Monday, December 1, 2008


Dr. Baines gave us a prompt just the other day that went like this: “Describe the three arguments for preserving biodiversity in the essay, “Asteroids, Bulldozers, and Biodiversity”.” “The term biodiversity (bio=biological, diversity=variety) did not exist before the mid-1980s.” (Cummings, 2006). The first argument economically discussed how preserving our planets biodiversity is necessary because there are so many species out there that humans have yet to discover. These undiscovered or unresearched species may serve to provide us with resources which could contribute to an increased quality of living for human beings.
The second argument was based on the evolutionary importance of preserving biodiversity. By not driving a variety of species to extinction, we allow for the possibility of further evolution. The more species that are allowed to thrive (for a longer period of time), the greater the chance some of those species will be able to give rise to new species. Furthermore, these new species may play crucial roles in the future evolution of the world’s genetics.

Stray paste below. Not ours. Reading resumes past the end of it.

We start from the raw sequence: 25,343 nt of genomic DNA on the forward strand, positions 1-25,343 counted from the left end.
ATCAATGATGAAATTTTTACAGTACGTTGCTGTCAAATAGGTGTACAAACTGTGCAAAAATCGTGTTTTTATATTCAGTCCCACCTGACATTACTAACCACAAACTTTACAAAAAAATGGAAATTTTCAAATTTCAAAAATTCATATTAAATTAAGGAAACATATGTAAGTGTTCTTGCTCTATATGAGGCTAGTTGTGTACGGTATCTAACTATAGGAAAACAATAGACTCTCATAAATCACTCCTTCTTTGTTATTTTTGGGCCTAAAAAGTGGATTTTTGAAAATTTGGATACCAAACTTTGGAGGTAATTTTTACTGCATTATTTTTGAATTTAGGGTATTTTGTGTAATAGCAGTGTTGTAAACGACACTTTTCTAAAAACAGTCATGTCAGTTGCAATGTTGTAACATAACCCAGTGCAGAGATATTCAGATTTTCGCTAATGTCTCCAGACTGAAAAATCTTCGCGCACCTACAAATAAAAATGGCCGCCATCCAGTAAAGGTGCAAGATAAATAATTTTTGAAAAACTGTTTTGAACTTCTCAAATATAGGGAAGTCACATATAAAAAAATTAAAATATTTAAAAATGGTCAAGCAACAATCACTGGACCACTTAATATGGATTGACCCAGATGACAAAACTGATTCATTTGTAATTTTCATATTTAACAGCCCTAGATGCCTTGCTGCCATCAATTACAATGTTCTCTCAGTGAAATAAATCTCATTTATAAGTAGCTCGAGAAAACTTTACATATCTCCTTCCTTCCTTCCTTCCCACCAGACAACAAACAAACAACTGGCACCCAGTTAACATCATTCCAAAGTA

The final argument for biodiversity was philosophically based. Essentially, the importance of preserving our Earth’s biodiversity is determined by how humans choose to respond to this crisis we have created. Humans are capable of acting to preserve the biodiversity of the planet and until this understanding is realized, the devastating rates of extinction which we are causing will continue to devastate the planet. I feel the most compelling argument would be the final one since it takes into account the importance of human ethics and morality. It discusses how humans may be heavily swayed by the economic and evolutionary repercussions of our destructive behavior, but what ultimately dictates how we will deal with the situation is our own consciousness.

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